Ideas should be taken seriously. But the philosophers Nietzsche, Derrida and Umberto Eco in his novel The Name of the Rose, argued comedy and laughter are central to the deepest thought. Should we be wary of taking ideas too seriously on the grounds that it risks making them static, monolithic, and lifelessly logical? Should ideas instead be playful and light of foot? Or do they need to be serious to have impact and lasting value?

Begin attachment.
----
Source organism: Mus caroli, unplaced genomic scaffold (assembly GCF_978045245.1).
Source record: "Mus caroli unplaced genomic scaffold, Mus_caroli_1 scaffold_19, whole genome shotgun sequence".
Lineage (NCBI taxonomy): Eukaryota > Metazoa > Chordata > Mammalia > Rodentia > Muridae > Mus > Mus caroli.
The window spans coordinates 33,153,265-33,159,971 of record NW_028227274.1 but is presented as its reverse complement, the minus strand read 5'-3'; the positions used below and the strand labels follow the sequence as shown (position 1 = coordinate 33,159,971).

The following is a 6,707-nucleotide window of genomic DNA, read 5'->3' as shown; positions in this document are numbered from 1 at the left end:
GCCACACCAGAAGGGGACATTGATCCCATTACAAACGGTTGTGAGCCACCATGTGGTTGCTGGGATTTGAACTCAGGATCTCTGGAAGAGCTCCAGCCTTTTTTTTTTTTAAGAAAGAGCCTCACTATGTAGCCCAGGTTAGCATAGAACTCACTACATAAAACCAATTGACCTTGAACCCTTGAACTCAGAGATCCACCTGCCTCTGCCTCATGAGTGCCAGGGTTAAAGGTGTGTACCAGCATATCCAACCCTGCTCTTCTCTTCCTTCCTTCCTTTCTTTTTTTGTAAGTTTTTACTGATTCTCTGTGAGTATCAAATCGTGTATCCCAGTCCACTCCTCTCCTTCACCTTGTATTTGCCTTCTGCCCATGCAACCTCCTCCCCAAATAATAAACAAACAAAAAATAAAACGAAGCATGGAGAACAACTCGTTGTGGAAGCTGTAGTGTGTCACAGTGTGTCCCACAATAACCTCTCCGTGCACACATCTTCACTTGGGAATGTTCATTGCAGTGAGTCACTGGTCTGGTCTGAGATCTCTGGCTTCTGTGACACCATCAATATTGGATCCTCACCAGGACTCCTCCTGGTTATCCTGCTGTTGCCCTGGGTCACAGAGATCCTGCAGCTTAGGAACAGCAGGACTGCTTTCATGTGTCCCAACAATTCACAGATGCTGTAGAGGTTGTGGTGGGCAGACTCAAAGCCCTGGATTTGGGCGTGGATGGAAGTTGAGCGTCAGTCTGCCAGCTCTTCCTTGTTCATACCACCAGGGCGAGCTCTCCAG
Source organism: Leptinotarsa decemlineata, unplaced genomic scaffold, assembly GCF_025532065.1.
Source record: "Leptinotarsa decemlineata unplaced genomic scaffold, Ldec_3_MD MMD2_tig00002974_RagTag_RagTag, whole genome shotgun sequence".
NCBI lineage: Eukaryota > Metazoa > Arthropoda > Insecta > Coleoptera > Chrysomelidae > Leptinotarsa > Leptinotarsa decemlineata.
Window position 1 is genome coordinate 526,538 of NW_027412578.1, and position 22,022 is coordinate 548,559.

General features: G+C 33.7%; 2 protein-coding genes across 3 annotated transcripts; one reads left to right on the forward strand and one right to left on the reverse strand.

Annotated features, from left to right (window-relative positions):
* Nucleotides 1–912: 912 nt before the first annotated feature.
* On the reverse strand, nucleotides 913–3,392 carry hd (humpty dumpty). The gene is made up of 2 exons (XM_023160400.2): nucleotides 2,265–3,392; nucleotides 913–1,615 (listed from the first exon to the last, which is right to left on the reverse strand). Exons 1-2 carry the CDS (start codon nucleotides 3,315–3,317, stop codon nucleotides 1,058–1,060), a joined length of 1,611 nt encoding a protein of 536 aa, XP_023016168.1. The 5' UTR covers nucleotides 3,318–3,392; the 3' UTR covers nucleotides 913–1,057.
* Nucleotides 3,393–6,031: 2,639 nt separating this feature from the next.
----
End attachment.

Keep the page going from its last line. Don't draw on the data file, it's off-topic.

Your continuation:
Philosopher and author of Irrationality Justin Smith, Director of the Institute of Philosophy Barry C. Smith and author of Inglorious Joanna Kavenna unravel the relationship between humour and serious ideas.

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